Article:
are dirty eggs a problem?

Discussion in 'Incubating & Hatching Eggs' started by cupman, Feb 1, 2012.

  1. cupman

    cupman Chillin' With My Peeps

    1,543
    41
    171
    Apr 12, 2011
    Portland, OR
    I have some eggs that have a little mud on them. The weather has been rainy and their run has been a disaster. They have to pass through the run to get to the nest boxes so some of the eggs have been getting gross.

    Will this affect them much? Should I try to scrape it all off or does that risk rubbing off the oils and other protective stuff that you want?
     
  2. Fred's Hens

    Fred's Hens Chicken Obsessed Premium Member

    This is a choice.

    Some folks just scrape off the big chunks, don't refrigerate and only wash, perhaps, at the time of use.
    Other folks wash every egg and then refrigerate. Either driven by their own sensibilities or that of their customers, they wash their eggs. (using very warm water, and sometimes recommended solutions).

    If eggs get eaten within a few weeks, the entire issue is vastly over blown, in my opinion, as to which is "better". It's merely a choice.
     
  3. cupman

    cupman Chillin' With My Peeps

    1,543
    41
    171
    Apr 12, 2011
    Portland, OR
    Oops! I'm sorry, I wasn't clear. I meant for egg fertility and incubation, not consumption. Thank you, though.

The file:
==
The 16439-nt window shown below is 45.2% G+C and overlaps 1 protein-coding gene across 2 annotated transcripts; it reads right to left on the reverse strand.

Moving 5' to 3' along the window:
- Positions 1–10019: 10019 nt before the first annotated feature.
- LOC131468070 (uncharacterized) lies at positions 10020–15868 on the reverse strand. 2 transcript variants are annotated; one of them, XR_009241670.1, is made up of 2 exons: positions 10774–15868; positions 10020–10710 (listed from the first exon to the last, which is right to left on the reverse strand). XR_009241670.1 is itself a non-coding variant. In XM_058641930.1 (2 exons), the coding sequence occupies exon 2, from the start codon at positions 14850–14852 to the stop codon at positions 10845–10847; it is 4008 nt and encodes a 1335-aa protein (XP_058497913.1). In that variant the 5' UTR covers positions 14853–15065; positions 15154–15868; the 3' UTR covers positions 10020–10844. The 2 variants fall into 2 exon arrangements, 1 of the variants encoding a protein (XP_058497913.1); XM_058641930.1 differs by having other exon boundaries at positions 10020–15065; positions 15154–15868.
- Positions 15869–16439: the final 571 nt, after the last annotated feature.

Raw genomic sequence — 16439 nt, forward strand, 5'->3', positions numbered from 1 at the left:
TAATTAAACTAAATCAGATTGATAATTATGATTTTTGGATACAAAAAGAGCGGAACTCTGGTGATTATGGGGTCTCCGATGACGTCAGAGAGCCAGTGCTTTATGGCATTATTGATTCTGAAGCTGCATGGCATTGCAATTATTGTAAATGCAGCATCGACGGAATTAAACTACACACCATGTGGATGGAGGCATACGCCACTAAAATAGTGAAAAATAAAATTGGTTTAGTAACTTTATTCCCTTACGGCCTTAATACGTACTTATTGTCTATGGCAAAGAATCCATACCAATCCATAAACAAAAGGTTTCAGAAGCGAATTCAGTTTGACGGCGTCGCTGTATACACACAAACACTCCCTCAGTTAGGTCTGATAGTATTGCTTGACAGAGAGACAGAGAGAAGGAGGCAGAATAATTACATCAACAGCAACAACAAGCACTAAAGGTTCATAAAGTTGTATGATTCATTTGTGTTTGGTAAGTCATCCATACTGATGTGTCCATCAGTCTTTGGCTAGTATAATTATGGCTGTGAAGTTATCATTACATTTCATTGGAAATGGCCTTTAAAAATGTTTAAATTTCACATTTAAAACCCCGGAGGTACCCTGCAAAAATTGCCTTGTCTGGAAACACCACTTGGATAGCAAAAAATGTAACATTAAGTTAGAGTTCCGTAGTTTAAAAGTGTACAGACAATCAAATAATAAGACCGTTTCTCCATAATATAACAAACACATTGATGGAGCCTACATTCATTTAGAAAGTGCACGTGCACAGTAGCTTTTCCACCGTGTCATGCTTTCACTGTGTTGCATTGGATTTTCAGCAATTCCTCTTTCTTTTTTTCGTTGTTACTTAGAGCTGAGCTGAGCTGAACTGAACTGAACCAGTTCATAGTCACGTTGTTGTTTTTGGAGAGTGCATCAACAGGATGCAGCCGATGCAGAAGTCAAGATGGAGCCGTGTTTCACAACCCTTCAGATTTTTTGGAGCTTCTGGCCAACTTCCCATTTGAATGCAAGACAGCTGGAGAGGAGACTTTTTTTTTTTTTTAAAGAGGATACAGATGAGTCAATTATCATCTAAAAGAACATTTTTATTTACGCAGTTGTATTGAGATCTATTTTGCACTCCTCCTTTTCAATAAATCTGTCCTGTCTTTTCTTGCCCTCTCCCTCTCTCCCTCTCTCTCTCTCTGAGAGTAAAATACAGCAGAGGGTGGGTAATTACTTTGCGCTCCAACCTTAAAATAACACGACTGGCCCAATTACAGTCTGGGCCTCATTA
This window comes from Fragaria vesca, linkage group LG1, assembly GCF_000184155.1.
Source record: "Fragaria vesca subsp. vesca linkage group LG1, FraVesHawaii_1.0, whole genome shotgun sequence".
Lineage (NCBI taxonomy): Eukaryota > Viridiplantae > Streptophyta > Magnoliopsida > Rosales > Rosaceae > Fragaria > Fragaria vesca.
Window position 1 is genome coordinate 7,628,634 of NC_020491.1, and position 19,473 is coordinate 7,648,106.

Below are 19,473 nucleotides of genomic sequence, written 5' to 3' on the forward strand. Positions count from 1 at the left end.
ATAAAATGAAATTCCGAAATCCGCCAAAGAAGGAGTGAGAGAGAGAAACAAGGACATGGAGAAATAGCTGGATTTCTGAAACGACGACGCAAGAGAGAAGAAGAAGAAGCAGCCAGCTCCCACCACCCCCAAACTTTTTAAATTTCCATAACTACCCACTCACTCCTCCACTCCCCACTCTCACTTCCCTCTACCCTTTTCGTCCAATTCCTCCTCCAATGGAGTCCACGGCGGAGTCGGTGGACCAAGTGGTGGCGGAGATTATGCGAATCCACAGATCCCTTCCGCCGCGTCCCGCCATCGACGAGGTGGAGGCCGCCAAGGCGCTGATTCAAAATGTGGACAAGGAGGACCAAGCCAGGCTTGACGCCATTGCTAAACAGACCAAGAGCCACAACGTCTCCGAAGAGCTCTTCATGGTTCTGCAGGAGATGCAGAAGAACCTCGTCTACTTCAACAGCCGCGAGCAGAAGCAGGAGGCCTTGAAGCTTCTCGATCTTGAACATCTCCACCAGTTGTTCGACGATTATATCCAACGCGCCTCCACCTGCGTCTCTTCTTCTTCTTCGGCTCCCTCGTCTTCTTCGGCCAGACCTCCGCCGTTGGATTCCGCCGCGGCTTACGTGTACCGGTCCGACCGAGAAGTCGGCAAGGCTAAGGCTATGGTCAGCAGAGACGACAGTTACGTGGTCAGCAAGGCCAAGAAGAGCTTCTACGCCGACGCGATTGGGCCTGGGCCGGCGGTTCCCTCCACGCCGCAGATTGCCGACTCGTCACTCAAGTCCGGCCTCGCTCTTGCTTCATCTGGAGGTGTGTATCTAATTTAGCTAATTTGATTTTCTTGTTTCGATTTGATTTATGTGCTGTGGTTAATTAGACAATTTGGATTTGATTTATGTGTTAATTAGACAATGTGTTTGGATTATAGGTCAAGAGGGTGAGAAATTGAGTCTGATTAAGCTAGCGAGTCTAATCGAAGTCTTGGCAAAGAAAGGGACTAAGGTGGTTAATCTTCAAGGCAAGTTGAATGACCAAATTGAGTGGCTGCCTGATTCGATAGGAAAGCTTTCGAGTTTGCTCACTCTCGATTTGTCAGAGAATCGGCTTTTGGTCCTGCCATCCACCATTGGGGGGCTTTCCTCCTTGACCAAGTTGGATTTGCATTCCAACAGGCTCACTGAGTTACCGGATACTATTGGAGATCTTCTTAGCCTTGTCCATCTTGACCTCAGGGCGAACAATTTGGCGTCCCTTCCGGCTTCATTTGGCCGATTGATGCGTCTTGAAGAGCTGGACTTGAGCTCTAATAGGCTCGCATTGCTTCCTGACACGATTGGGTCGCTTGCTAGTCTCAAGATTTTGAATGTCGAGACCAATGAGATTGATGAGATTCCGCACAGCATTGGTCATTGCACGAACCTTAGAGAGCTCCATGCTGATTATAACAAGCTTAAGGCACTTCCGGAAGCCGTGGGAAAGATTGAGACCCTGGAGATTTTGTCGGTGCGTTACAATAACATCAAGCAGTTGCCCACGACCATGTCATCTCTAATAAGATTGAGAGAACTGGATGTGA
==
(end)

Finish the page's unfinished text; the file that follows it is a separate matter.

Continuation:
4. Fred's Hens

    Fred's Hens Chicken Obsessed Premium Member

    There have been studies done. Egg sanitation or cleaning and fertility/development rates in hatching. Google it and you'll get a couple great studies, usually done by the industry or in conjunction with a State University Ag extension and research. Obviously, the industry wants the highest rates of hatch for economic profitability.

    The results? A slight nod toward sanitation.

    The hatcheries all wash all their setting eggs all the time. Period. They are in it for the profits and maximizing hatch rates. Interestingly, though, hatching unwashed eggs doesn't seem to increase failure rates at astounding proportions as some might think. Try batch one way and try another batch another and judge your own results.
     
    Last edited: Feb 1, 2012
  5. tmoore8595

    tmoore8595 Chillin' With My Peeps

    380
    13
    114
    Nov 7, 2010
    Jefferson County, Al.
    I try to select eggs that are not terribly dirty for hatching, but some dirt doesn't usually cause any problems. Broody hens usually have pretty good hatch rates and they don't wash their eggs.
     

BackYard Chickens is proudly sponsored by